This project will build on ongoing research and seek answers to questions that are relevant to understanding the impacts of L. salmonis infections on juvenile pink and chum salmon. It will pose the following questions: how does the susceptibility compare with that of juvenile Atlantic salmon, what is the effect of prior exposure to L. salmonis on the establishment and outcome of subsequent infections, and are differences in susceptibility between species related to differences in how L. salmonis responds to the different host species?

Research team: Simon Jones, Stewart Johnson, Mark Fast, David Groman, Keng Pee Ang, Betram Svanvik. For information contact Simon Jones (Email: joness@pac.dfo-mpo.gc.ca). Submitted by the Pacific Salmon Forum.

Mar. ’06-Mar. ’07

Monitoring sea lice in Clayoquot Sound

This study will measure prevalence and intensity of sea lice over time and space in the Bedwell Sound and Tofino Inlet emigration routes in Clayoquot Sound. It will record data on growth patterns of sampled salmonids; record abundances of salmonids; and work with DFO and others to provide integrated understanding of results and to further develop cooperative sea lice monitoring programs between First Nations and industry.

Research team: Mike Jacobs, Don Hall, Darrell Campbell, Andrew Jackson, Spencer Evans, Randy Mercer. For information contact Mike Jacobs (Email: mjacobs@nuuchahnulth.org). Submitted by the Pacific Salmon Forum.

Mar.-Dec.’06

Sea lice potpourri

This project is intended to answer a number of questions: is there significant infection of sea lice on juvenile pink salmon in between Sargeaunt Pass and Glendale Creek (areas where there are no fish farms)? How and when and where do juvenile pink salmon from Glendale Creek first acquire sea lice? When and how does a fish farm become infected with sea lice and is there amplification of sea lice? Given that sticklebacks commonly occur in and around net pens, what role do they play, if any, in the connectivity of lice on farmed and wild salmon? What happens to sea lice on wild fish after SLICE treatments? And is there an over-winter stage of L. salmonis or C. cleminsi that is missing from our current understandings of the life cycle?

Research team: R.J. Beamish, Chrys Neville, Ruston Sweeting, Simon Jones, R. Kabata, Bill Pennell, Grace Karreman, Dale Blackburn. For information contact Richard Beamish (beamishr@pac.dfo-mpo.gc.ca). Submitted by the Pacific Salmon Forum.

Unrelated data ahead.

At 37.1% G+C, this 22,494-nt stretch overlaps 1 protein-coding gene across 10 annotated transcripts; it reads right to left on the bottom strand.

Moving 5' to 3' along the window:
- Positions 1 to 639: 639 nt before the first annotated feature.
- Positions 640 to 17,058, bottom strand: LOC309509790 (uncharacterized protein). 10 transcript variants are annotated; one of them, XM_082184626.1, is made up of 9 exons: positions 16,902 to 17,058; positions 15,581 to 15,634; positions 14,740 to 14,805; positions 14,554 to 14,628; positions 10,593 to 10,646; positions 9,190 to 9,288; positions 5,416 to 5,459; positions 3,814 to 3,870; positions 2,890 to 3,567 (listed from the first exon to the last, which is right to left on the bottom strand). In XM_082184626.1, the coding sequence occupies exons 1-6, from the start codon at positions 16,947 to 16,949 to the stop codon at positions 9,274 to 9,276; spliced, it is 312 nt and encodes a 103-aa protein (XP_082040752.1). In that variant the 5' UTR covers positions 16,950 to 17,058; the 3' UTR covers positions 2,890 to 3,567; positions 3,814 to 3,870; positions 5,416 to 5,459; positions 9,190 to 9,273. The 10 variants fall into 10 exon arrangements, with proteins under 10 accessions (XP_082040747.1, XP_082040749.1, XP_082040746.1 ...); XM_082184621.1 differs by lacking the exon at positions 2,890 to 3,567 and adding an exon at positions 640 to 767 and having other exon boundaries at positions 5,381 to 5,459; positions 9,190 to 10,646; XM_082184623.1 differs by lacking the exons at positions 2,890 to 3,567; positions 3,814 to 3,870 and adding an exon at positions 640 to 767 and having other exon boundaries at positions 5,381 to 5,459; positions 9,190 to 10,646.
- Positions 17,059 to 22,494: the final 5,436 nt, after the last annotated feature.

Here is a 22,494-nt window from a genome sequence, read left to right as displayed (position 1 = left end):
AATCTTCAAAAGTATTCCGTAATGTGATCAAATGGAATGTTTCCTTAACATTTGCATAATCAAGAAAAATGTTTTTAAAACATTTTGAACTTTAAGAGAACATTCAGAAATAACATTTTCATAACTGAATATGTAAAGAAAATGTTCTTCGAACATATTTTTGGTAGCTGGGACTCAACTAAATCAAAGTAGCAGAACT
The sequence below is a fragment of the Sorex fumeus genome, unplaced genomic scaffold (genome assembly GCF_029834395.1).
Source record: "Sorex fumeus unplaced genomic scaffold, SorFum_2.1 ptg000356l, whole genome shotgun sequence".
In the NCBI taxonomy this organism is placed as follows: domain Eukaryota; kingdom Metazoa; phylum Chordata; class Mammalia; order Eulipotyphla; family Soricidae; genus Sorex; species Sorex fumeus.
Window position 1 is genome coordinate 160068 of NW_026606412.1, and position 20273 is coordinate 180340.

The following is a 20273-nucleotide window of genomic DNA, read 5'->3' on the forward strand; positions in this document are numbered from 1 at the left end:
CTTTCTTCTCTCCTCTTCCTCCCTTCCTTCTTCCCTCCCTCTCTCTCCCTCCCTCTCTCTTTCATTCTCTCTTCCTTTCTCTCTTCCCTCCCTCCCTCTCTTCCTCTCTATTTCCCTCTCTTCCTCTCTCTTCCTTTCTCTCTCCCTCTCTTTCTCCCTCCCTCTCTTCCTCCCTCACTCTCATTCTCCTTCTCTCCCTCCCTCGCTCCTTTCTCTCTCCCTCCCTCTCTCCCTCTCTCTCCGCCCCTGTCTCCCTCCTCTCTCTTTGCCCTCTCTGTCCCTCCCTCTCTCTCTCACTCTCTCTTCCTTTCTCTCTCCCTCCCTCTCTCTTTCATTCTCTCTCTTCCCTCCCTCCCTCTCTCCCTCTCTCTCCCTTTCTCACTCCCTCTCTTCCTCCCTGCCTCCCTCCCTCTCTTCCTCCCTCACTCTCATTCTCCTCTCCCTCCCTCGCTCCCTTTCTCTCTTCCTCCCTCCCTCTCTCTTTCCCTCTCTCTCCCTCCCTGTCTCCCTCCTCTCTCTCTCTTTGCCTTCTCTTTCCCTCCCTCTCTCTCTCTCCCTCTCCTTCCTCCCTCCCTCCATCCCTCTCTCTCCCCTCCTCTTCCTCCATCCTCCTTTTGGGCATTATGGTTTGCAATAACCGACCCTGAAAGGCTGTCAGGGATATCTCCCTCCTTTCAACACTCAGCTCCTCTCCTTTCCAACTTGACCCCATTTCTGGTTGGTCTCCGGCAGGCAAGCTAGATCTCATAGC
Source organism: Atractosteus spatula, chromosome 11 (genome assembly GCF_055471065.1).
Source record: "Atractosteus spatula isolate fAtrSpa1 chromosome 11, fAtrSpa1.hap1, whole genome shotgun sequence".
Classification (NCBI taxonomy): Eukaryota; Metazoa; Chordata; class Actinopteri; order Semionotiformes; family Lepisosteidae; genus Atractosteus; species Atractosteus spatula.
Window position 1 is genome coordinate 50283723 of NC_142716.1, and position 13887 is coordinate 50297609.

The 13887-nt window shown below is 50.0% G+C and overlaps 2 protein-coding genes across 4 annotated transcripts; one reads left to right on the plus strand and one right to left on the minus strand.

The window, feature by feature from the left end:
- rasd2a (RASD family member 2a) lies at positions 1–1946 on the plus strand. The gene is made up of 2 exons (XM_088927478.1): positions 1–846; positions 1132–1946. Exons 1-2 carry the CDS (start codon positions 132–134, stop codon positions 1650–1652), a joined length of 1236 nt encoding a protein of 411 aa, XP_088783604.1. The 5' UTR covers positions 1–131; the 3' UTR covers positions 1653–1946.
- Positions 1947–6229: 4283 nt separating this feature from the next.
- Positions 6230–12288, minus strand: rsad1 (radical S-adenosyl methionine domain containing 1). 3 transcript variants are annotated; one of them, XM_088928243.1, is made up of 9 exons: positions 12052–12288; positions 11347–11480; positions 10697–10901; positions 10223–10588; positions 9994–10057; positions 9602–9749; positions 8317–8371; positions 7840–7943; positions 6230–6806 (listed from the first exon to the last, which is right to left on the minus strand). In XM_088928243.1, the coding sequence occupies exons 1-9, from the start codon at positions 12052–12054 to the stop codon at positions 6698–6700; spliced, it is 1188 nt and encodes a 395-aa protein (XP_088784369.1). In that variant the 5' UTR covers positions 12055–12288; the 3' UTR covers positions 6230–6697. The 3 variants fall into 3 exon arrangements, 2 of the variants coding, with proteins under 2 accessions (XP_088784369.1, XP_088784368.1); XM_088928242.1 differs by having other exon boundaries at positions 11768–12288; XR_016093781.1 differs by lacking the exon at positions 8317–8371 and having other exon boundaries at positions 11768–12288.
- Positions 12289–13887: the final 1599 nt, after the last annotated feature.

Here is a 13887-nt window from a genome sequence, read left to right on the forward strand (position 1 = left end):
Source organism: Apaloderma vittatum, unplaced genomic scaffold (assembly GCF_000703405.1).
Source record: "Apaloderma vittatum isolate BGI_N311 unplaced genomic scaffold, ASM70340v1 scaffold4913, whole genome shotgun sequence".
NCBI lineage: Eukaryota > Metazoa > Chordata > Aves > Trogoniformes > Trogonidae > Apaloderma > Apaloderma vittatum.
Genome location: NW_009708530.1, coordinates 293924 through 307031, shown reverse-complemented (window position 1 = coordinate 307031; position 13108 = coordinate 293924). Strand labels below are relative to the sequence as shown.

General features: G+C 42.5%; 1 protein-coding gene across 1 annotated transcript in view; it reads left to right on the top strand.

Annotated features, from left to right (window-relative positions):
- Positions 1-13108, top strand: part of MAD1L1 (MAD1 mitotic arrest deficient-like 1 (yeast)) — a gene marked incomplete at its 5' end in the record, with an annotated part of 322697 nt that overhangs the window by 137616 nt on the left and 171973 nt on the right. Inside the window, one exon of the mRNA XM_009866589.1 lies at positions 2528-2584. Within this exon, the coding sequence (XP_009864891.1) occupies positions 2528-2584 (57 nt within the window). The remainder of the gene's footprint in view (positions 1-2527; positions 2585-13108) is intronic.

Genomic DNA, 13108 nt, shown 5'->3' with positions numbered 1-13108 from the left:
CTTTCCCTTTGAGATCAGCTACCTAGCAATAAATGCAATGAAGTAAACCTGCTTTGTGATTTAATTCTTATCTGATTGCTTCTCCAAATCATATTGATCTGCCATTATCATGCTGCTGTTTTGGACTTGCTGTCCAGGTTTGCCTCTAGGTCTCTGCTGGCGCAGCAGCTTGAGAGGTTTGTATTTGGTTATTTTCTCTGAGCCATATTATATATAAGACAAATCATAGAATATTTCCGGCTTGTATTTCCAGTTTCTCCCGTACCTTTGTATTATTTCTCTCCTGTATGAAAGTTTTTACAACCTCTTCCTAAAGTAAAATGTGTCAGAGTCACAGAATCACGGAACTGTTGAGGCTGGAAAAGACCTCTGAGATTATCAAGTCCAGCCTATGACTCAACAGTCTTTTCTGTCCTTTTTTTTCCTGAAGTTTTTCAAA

Apr. ’06-Mar. ’07

North Coast sea lice research

This project was designed to examine the hypothesis that sea lice, especially L. salmonis are transmitted by returning adult salmon to migrant salmon juveniles about to enter the inshore coastal waters. It’s intended to test whether L. salmonis levels increase as vectors become abundant in the juvenile migrant staging areas of coastal waters in northern BC.

Research team: Allen Gottesfeld, Bart Proctor, Dave Rolston, R.J. Beamish, Dave Peacock. For information contact Allen Gottesfeld (Email: Gottesfeld@skeenafisheries.ca). Submitted by the Pacific Salmon Forum.

Apr. ’05-Apr. ’07

Tallying pinks in the Broughton

This project estimates the abundance of juvenile pink and chum salmon in the Broughton in July 2006 in order to determine if the area around the salmon farms is a passageway for migrating juvenile salmon or a rearing area as well as a migration corridor. It will also determine the health of the juvenile salmon that reared in the Broughton area in July 2006.

Research team: R.J. Beamish, Chrys Neville, Ruston Sweeting, Grace Karreman. For information contact Richard Beamish (Email: beamishr@pac.dfo-mpo.gc.ca). Submitted by the Pacific Salmon Forum.

Jul.-Nov. ’06

Do sticklebacks play a role?

This project will produce a literature review of the biology and ecology of the stickleback; provide preliminary data on their habitat use, on-host choice and host-switching behavior of L. salmonis.

Research team: Lawrence Dill. For information contact Lawrence M. Dill (Email: ldill@sfu.ca). Submitted by the Pacific Salmon Forum.